• Maintenance of probity in the procurement process, given the advantages of the incumbent contractor in terms of access to information and knowledge
  • Approval delays
  • The implications of tenderers’ capabilities on workplace health and safety
  • Potential community and media sensitivities associated with any changes to operations on the site.

Figure 3: Risk profile by key element


It is possible to complete a sound risk assessment in a tight timeframe. Several things allowed this to happen.

  • The ability to reuse relevant information from earlier risk management activities was important, including, in this case, material from the site’s Risk Management Plan and the draft bio-solids strategy. The breadth of information available enabled relevant context information to be extracted easily and a briefing note to be prepared quickly.
  • Risk assessments at this and similar sites had been conducted, some relating to bio-solids and some to contract extensions similar to this one. The outcomes from these assessments were used to assemble an initial risk register for the workshop. Having an initial register allowed the workshop to be conducted more quickly than the site personnel expected. The fact that an extended workshop was not needed ensured greater availability of key personnel with appropriate expertise to cover all aspects of the key elements in Table 4.
  • All of the participants in the workshop were aware of the bio-solids contract and the need for speedy approval by the Board, and many had been involved in developing the draft bio-solids strategy. The knowledge of the participants, complemented by the detailed briefing material from the context activity and a sound straightforward process, allowed the workshop to be conducted efficiently and effectively.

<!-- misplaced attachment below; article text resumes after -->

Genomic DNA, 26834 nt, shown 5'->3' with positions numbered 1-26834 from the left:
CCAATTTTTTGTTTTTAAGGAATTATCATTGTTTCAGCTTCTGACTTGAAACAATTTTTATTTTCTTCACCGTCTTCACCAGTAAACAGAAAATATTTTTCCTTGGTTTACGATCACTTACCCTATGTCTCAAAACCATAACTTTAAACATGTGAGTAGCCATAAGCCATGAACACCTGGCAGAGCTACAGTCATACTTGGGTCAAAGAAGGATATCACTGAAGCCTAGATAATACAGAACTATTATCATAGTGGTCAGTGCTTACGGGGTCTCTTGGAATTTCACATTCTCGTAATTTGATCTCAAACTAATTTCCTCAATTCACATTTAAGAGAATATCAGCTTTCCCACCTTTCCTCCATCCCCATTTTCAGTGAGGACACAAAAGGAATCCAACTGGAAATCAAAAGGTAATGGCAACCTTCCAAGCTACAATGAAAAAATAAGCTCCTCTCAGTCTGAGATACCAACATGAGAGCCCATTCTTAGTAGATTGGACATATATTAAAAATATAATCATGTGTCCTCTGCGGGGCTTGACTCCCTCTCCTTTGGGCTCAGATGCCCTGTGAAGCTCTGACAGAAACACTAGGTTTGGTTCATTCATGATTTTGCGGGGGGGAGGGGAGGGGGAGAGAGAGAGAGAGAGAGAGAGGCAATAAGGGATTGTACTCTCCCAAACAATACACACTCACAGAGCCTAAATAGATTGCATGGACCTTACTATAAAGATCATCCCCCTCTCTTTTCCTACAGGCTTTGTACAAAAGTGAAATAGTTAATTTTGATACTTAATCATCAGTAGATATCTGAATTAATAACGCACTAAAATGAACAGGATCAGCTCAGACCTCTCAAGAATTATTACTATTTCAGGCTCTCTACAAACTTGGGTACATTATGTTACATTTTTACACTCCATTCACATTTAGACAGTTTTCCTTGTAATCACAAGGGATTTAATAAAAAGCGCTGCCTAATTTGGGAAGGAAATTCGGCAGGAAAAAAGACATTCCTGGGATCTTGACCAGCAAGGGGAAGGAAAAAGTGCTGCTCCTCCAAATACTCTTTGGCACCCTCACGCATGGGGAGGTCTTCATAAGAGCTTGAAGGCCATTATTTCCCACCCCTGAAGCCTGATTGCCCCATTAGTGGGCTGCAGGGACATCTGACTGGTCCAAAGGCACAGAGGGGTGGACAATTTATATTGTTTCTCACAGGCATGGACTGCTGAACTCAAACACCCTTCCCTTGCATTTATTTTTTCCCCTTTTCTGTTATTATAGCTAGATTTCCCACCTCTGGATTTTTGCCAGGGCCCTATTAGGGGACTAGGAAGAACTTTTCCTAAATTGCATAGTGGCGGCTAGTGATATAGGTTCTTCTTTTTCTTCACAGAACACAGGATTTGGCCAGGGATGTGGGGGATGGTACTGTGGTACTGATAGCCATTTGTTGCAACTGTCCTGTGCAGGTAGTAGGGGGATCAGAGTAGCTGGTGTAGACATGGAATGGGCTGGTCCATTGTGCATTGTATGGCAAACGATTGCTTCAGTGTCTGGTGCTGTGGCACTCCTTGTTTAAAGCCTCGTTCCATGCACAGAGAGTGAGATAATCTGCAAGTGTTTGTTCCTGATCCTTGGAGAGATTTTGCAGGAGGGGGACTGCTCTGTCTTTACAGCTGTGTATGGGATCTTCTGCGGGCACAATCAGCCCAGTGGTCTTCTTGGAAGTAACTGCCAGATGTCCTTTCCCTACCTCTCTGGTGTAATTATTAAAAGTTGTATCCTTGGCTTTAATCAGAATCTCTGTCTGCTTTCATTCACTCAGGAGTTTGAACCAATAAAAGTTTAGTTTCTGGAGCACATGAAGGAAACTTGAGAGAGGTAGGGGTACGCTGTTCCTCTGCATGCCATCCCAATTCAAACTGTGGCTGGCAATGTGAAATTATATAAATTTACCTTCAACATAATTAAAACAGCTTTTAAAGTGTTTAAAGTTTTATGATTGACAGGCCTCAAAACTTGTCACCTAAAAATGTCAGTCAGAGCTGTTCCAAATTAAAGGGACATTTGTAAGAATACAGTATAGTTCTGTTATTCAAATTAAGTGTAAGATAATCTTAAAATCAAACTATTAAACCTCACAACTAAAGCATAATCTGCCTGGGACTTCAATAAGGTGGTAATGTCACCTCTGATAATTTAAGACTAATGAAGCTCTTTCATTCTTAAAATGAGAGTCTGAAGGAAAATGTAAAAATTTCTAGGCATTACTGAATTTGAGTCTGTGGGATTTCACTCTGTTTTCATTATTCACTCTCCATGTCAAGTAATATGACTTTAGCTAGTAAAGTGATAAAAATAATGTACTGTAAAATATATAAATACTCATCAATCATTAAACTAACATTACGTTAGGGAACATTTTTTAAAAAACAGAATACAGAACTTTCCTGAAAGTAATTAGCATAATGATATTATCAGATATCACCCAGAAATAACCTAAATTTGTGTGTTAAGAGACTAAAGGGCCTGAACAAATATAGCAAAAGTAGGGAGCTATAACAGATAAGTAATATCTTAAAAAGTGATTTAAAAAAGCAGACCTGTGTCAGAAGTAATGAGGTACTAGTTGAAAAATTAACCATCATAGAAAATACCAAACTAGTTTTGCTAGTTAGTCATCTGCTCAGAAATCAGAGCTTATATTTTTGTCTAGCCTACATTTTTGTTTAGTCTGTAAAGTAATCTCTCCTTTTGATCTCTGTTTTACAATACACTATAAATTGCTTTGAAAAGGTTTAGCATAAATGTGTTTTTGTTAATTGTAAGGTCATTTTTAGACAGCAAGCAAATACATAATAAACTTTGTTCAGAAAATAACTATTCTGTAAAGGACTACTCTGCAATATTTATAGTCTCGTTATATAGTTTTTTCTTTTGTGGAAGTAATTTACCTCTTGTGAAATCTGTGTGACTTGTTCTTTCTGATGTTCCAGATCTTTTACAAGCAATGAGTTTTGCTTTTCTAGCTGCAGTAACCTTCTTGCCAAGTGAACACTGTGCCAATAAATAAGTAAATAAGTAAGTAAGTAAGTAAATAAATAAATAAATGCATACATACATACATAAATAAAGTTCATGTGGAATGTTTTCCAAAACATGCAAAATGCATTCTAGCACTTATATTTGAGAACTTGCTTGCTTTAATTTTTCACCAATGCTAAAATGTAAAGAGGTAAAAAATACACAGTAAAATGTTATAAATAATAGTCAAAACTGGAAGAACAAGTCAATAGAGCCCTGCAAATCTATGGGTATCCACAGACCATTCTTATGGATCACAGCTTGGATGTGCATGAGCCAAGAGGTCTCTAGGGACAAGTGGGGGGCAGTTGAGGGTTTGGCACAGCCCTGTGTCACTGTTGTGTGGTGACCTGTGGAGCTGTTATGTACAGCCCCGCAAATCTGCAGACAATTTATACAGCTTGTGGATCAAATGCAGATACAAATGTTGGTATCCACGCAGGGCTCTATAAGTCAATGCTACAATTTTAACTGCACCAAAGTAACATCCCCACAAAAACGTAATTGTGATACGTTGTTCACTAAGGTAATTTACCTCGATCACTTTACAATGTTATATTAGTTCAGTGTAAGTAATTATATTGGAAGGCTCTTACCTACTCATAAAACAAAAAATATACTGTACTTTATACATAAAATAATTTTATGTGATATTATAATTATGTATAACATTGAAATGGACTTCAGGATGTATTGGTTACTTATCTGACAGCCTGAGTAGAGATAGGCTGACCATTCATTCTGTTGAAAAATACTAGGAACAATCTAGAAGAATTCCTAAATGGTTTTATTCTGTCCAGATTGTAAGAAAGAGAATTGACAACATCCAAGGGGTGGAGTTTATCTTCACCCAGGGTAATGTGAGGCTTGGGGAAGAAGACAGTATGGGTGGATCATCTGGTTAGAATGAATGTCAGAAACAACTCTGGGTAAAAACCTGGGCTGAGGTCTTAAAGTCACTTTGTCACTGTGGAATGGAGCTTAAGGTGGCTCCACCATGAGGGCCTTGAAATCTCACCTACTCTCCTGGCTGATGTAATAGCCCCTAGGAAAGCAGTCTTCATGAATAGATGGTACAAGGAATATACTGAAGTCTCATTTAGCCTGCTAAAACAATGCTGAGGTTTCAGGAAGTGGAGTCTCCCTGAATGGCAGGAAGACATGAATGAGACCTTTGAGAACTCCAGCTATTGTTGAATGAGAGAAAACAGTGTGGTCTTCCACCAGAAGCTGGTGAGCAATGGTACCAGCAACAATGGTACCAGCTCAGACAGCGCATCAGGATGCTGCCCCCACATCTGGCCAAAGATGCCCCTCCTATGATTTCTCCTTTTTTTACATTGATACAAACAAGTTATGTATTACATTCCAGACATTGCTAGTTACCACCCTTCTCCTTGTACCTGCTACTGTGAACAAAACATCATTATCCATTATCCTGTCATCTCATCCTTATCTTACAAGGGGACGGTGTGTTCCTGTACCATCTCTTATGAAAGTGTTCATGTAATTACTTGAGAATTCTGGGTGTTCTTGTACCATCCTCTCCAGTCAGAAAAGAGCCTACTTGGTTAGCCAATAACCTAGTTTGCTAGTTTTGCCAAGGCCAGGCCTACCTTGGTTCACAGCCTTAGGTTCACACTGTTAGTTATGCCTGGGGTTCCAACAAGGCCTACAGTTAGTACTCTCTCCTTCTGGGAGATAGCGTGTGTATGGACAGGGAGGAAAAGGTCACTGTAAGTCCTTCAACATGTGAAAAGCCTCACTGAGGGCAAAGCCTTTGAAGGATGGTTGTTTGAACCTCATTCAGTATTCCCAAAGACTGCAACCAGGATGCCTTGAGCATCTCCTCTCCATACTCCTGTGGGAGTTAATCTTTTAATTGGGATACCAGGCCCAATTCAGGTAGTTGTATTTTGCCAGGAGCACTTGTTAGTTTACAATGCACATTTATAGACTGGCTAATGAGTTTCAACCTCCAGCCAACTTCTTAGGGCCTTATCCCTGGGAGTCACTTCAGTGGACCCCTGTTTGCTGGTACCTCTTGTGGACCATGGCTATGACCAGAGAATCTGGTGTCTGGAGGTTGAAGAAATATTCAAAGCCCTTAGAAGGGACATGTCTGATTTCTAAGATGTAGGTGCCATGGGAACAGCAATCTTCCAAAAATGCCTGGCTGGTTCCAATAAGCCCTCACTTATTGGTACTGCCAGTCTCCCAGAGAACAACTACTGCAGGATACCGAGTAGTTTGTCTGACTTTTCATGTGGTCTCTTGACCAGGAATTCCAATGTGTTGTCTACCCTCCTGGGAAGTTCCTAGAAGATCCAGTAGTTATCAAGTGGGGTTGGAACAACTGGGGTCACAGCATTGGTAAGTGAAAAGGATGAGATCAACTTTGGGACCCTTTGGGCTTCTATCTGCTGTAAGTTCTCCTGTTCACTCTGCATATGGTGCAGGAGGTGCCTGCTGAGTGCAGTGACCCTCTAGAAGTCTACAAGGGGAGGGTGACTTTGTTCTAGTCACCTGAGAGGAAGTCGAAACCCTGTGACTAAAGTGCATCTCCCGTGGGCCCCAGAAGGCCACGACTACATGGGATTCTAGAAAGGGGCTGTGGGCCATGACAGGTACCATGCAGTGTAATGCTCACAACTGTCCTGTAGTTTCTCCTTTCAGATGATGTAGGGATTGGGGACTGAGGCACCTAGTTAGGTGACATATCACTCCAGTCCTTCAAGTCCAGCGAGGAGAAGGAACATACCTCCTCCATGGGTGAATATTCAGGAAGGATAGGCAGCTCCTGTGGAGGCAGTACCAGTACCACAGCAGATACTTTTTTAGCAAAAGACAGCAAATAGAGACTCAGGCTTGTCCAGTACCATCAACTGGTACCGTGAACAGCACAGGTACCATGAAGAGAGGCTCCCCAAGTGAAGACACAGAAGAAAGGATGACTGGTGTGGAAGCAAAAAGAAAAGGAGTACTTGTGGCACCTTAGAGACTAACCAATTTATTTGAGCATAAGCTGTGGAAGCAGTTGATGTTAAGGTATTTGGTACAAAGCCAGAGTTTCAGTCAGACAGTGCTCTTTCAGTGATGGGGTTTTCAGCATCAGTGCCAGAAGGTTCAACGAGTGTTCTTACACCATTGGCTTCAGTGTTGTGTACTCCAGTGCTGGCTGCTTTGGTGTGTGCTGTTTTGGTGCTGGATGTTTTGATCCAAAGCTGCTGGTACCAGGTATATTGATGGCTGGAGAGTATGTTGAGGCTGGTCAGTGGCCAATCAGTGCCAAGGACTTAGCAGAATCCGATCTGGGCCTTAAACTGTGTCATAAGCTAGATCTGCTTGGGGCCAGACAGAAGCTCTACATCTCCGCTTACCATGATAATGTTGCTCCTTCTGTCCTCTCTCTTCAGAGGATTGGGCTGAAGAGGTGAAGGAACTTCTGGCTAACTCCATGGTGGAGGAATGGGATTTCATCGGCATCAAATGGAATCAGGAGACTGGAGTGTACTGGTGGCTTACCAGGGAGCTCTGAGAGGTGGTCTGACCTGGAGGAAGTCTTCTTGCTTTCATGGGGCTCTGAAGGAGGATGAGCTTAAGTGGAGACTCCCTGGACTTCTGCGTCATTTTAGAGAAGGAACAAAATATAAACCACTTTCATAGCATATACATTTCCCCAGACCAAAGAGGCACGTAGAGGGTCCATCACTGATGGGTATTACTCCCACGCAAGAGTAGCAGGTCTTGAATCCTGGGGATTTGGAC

External facilitation contributed to the smooth conduct of the workshop, by removing any organisational or functional biases and avoiding any perceived internal ‘political’ agenda. Broadleaf’s experience with this particular organisation and the professionalism of its site managers and personnel suggests that this was only a minor benefit in this case, but in other places we have found external facilitation to be an important contributor to encouraging professional engagement and maintaining focus in the workshop, reducing debates about extraneous matters and obtaining consensus quickly.

The outcomes from the workshop had many practical benefits.

  • The risk assessment, and particularly the risks rated High, contributed directly to the finalisation of the bio-solids strategy. This was a critical part of the material presented to the Board to inform its approval decision to go ahead with a new contract.
  • The urgency associated with the contract renewal and Board approval raised the priority of several matters in the SRMP and forced them to be scheduled earlier than might have been the case otherwise. This allowed the completion of the SRMP to be accelerated.
  • The Medium and Low risks identified in the assessment contributed to the detail contained in the EOI documents. This provided specific information and background context for prospective tenderers, as well as indicating to them what matters the contract sponsor regarded as important. Both of these factors would contribute to better informed and hence more appropriately focussed responses from industry, and ultimately to a better contract and better operational outcomes.